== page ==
Late 1990s Analog Again: Summer of '98

In early February 2020 when stocks still hadn't sold off for coronavirus yet, I was still focused on a 1998-2000 scenario.

I posed two charts in That 1998-1999 Analog Again
I've also wondered if coronavirus could produce another melt-up scenario if the virus lifted or stimulus/QE was too much. Could this all be a more complex topping pattern similar to the 1998?

Finally, let me draw your attention to the dates of these posts. They have usually come about 1 month before being proven correct or incorrect. The dates on some of these posts are Feb 2018, the weekend right before the vol implosion. Sept 2018, right before the 3-month swoon. Dec 2018, right at the market bottom. May 2019, right as a tradable correction unfolded. July 2019, right as a tradable correction unfolded and then would fail into Sept, becoming a melt-up into Feb 2020. I'm not writing these posts to time the market. They are the result of ideas bounding around long enough that I put them down, from seeing charts at inflection/continuation points or sparked by what's being discussed in the wider market. I'm going to leverage up my current position and intermediate-term outlook in the market soon, or I'm going to abandon it. It is time to fish or cut bait.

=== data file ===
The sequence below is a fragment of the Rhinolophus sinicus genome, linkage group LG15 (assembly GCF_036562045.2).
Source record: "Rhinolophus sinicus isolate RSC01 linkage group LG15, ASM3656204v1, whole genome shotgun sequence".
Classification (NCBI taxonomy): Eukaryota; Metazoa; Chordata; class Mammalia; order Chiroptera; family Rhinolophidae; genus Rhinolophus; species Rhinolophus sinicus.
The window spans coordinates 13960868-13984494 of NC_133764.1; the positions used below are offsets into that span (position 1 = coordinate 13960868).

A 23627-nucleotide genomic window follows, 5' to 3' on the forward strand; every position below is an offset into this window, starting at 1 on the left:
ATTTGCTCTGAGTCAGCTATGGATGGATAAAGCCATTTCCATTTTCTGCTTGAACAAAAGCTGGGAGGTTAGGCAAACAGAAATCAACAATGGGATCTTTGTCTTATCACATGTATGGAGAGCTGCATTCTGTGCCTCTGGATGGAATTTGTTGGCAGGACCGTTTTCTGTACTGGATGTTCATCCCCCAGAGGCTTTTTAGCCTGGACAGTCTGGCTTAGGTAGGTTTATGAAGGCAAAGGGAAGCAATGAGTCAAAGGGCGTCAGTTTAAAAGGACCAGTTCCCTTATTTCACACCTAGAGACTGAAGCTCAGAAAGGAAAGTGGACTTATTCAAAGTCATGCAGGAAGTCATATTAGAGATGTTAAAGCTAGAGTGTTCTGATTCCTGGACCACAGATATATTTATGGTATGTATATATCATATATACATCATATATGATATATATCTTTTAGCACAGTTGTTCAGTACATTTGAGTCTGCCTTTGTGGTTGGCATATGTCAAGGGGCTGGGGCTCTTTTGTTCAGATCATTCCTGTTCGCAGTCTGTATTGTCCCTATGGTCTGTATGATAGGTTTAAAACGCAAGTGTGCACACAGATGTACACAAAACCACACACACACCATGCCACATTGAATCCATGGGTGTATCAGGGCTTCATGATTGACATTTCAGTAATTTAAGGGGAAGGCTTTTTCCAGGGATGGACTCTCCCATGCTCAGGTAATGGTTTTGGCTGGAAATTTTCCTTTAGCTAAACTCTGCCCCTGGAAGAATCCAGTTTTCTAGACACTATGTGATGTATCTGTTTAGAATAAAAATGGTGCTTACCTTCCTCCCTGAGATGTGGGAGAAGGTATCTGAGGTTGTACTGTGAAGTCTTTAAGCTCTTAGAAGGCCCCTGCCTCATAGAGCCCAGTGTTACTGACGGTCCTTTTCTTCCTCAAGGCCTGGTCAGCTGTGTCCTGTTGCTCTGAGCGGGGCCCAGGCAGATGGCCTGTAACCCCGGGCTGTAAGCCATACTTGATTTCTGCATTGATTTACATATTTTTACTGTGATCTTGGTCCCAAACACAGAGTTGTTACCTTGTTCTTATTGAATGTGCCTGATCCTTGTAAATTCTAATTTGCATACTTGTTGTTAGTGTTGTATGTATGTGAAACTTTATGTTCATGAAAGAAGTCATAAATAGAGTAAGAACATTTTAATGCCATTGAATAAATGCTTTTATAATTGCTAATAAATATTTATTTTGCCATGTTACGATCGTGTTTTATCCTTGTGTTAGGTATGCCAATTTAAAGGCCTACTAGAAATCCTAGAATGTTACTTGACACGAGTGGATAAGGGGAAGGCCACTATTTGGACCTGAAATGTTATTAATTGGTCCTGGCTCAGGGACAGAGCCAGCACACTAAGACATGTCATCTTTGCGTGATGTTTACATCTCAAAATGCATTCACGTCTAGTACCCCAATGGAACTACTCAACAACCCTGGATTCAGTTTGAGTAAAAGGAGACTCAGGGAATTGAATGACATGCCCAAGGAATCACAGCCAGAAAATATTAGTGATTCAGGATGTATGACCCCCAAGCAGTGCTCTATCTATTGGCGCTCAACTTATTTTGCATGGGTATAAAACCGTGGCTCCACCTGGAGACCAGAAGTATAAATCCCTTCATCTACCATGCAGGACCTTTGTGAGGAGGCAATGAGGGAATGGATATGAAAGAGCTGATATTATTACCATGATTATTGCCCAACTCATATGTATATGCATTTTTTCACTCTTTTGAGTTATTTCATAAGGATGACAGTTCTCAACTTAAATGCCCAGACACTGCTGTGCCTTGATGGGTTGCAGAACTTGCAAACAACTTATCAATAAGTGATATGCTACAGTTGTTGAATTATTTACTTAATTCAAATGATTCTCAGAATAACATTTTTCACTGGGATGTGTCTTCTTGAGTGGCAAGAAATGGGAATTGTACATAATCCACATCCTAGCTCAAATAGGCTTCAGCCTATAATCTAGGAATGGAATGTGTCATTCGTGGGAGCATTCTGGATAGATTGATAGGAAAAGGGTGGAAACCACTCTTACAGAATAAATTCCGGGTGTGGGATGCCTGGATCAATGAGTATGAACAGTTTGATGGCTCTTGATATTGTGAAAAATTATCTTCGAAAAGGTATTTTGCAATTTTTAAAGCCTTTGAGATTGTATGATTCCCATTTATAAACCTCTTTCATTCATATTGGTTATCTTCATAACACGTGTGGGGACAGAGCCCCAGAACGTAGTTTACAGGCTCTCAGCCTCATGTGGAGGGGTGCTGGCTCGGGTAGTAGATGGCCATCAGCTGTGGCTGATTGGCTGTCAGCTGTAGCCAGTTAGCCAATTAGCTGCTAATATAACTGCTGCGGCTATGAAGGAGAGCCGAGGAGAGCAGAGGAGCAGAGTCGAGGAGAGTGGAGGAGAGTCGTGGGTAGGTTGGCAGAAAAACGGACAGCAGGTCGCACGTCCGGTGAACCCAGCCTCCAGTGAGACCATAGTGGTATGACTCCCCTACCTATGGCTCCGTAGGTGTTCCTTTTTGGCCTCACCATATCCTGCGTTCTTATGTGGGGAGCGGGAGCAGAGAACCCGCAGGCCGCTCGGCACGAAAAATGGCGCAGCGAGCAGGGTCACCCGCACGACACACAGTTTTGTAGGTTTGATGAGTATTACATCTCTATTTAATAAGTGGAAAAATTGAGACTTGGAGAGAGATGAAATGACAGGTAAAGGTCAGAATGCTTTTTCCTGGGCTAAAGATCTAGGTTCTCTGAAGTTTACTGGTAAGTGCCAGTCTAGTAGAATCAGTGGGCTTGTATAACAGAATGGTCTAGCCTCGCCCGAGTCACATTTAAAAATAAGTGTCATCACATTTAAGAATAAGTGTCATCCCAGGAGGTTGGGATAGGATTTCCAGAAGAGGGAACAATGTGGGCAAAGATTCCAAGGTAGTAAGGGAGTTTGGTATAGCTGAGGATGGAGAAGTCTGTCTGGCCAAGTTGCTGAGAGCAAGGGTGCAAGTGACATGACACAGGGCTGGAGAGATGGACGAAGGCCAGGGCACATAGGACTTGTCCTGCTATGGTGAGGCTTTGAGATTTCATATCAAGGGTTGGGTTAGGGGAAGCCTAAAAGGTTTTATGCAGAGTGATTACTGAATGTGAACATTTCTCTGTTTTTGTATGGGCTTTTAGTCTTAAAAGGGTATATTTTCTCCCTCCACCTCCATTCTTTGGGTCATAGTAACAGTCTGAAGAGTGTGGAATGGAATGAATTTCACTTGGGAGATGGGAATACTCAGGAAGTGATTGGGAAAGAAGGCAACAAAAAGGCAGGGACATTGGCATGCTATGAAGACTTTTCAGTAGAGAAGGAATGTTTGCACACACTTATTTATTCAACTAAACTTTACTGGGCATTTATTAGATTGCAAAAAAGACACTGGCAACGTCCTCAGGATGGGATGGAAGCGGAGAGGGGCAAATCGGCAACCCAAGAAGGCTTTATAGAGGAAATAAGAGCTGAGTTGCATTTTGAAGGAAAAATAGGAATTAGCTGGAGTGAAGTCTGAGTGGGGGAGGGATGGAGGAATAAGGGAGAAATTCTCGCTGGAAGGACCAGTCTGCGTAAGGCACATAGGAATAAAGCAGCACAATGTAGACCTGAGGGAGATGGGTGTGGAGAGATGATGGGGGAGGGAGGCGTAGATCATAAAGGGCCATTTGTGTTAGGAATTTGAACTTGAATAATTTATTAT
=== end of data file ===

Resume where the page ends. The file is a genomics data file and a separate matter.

Why again now? First, let me repost a magazine cover from 1999, one I posted here in March.
I believe in market cycles and that human behavior rhymes. What sparked this post is a confluence of anecdotes, echoes of the late 1990s and important levels in the stock market indexes. The collapse in oil is a major echo of the late 1990s. The stock market has retraced 50 percent to 61.8 percent of its decline. If this is a bear market, the market should turn lower very soon. It should also turn down here for seasonal reasons (sell in May) and for a retest of the rally. If the market keeps rising, a V-shaped market rebound becomes far more likely.